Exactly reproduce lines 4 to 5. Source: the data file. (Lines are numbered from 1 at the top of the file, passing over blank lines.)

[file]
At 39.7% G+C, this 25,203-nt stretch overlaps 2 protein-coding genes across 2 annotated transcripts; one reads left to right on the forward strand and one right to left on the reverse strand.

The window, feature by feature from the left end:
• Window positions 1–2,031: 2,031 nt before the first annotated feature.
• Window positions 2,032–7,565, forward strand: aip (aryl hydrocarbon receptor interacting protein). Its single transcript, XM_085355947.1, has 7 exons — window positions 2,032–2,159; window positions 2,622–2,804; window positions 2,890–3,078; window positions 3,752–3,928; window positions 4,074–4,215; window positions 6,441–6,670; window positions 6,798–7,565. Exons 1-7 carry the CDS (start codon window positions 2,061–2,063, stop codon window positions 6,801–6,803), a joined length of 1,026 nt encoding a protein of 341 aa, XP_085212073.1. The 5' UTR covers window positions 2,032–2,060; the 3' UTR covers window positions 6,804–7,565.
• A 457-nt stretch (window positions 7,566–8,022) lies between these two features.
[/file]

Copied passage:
• Window positions 2,032–7,565, forward strand: aip (aryl hydrocarbon receptor interacting protein). Its single transcript, XM_085355947.1, has 7 exons — window positions 2,032–2,159; window positions 2,622–2,804; window positions 2,890–3,078; window positions 3,752–3,928; window positions 4,074–4,215; window positions 6,441–6,670; window positions 6,798–7,565. Exons 1-7 carry the CDS (start codon window positions 2,061–2,063, stop codon window positions 6,801–6,803), a joined length of 1,026 nt encoding a protein of 341 aa, XP_085212073.1. The 5' UTR covers window positions 2,032–2,060; the 3' UTR covers window positions 6,804–7,565.
• A 457-nt stretch (window positions 7,566–8,022) lies between these two features.